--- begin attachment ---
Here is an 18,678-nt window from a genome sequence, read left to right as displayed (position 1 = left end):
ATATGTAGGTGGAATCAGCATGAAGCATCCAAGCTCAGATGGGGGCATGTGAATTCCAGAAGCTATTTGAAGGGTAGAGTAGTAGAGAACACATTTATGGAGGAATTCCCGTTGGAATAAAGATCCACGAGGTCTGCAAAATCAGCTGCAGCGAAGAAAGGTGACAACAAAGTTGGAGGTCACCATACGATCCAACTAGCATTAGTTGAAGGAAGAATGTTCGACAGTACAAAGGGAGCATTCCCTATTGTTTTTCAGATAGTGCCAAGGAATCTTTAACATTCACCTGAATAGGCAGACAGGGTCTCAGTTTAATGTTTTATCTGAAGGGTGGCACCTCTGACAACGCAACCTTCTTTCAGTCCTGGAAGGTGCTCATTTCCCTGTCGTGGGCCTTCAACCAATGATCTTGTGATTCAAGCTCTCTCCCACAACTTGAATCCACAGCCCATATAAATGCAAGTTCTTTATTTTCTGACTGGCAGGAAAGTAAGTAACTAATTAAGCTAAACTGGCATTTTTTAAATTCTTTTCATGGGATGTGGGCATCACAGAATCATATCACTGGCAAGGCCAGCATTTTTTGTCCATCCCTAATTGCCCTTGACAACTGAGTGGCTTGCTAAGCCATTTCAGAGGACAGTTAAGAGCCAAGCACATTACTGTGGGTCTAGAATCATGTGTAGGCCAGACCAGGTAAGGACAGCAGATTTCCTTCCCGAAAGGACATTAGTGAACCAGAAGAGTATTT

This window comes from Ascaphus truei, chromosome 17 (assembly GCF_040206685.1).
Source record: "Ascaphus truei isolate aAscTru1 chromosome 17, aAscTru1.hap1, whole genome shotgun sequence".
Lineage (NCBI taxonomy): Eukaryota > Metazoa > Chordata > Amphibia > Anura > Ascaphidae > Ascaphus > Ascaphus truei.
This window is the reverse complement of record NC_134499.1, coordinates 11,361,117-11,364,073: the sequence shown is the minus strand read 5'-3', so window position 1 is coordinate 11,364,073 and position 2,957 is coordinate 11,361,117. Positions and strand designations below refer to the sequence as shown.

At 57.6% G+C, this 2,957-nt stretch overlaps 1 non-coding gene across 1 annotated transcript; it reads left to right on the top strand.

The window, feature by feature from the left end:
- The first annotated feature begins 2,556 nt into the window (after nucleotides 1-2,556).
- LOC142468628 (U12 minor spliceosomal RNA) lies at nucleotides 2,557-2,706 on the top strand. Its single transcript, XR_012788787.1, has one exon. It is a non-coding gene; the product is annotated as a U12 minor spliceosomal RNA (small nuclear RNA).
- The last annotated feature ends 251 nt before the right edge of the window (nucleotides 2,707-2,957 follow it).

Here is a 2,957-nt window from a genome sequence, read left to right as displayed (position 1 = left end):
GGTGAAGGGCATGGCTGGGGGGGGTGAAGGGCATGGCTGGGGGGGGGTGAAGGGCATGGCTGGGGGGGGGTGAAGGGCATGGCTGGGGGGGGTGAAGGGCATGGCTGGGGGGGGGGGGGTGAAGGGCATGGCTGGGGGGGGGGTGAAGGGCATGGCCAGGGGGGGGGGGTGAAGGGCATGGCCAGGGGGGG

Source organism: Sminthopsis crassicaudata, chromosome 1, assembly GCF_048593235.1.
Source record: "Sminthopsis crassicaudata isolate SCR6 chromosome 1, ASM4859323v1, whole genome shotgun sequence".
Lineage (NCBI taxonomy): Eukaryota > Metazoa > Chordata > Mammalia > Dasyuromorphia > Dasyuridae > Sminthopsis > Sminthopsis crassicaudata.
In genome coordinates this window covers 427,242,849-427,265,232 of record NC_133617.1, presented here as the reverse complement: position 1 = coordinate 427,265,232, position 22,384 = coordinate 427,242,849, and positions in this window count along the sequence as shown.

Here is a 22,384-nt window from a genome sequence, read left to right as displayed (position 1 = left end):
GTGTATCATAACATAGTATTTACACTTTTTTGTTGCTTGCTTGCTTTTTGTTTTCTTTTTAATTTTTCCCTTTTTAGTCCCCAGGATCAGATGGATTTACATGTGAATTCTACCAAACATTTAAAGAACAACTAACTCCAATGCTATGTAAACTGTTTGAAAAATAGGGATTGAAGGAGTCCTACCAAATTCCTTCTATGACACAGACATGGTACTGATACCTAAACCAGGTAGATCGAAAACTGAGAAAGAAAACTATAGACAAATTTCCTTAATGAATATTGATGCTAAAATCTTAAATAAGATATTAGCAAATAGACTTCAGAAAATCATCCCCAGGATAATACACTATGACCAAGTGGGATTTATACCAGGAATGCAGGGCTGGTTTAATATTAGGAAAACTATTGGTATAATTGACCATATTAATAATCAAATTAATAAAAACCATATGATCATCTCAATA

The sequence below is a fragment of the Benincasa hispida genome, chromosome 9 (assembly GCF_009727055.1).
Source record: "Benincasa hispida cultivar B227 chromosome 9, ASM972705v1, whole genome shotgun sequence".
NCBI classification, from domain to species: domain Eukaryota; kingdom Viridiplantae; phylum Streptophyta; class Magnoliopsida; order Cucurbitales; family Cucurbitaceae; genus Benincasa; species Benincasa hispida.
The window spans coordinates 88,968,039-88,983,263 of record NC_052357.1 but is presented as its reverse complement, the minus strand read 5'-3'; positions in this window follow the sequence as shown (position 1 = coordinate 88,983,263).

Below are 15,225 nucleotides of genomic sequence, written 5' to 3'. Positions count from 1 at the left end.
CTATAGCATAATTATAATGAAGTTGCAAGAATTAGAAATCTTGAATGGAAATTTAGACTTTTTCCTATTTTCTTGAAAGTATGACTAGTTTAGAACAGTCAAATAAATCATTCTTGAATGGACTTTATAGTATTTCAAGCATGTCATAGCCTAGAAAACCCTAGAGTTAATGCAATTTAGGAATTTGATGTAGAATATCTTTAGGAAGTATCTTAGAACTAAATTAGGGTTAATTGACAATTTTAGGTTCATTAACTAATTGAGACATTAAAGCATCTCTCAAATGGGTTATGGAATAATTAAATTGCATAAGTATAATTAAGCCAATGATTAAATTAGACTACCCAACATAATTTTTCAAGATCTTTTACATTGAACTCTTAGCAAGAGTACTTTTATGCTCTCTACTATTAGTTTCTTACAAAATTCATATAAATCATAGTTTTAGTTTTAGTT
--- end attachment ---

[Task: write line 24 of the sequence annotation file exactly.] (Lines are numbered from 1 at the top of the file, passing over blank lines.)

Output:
Below are 15,225 nucleotides of genomic sequence, written 5' to 3'. Positions count from 1 at the left end.